The Registrar, Joint Admissions and Matriculation Board, Prof. Is-haq Oloyede, on Monday stated that some private universities were aiding academic corruption and decadence in the country.
Oloyede spoke in Abuja at the opening ceremony of a two-day summit on Nigerian private universities, themed, “Private University Education Delivery in Nigeria; Challenges and Opportunities,” organised by the National Universities Commission.
He said, “The government opened up space a few years ago for private operators to come and complement government’s efforts at providing university education to Nigerians, but it seems like the aim is gradually being defeated.
“When you visit some private universities, you will be ashamed for Nigeria. From the structures, you will know that something is wrong. If you take a deeper look, you will discover more decadence and rot in their operations. Some of the proprietors choose to run the universities like a family business and it ought not to be so.”
NUC Executive Secretary, Prof. Abubakar Rasheed in his remarks said the commission was currently processing about 303 new applications for the establishment of new private universities in the country.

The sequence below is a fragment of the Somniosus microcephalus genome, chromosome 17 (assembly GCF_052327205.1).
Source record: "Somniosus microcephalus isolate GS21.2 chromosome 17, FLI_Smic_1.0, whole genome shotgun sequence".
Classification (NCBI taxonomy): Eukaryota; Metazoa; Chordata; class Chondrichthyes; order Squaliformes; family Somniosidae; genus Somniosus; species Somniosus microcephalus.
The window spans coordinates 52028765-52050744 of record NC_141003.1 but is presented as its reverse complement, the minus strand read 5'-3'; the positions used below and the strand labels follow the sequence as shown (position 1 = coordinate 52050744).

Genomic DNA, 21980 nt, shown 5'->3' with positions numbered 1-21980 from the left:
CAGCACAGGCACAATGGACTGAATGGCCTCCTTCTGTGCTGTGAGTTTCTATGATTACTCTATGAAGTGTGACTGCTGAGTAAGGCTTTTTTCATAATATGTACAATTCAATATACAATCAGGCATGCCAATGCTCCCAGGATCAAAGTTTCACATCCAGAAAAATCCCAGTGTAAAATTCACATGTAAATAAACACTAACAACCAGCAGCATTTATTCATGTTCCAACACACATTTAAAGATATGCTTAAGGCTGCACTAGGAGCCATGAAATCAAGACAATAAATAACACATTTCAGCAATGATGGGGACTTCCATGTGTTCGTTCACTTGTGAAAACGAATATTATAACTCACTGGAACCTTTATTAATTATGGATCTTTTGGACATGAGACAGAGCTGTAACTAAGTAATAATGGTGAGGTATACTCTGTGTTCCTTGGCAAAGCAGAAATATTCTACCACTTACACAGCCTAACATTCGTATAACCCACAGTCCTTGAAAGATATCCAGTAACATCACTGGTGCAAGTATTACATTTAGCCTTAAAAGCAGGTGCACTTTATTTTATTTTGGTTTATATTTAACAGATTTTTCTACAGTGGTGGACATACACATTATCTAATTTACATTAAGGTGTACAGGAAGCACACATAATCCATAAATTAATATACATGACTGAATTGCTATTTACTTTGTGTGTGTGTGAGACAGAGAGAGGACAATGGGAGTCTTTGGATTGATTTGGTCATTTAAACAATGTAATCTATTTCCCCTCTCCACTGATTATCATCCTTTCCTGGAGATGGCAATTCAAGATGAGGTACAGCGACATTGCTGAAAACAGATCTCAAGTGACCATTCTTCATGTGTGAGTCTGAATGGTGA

“Also, 208 out of the 303 applications are already on Step 3 in the processing of their applications, while 63 applicants are in Step 6, having submitted their completed application forms and strategic documents and are awaiting the first verification visit,” Rasheed added.
In the interim, JAMB said it had suspended 49 Computer-Based Test centres for various wrongdoings in the ongoing Unified Tertiary Matriculation Examination.
This is just as 649,922 candidates had yet to take their exams as of Monday, which was supposed to be the last day of the 2019 UTME.
The board, which disclosed this on Monday in a bulletin obtained from the office of the JAMB Registrar, noted that over 50 impersonators were also arrested by security operatives, some of who schemed with the proprietors of the CBT centres to engage in malpractices.
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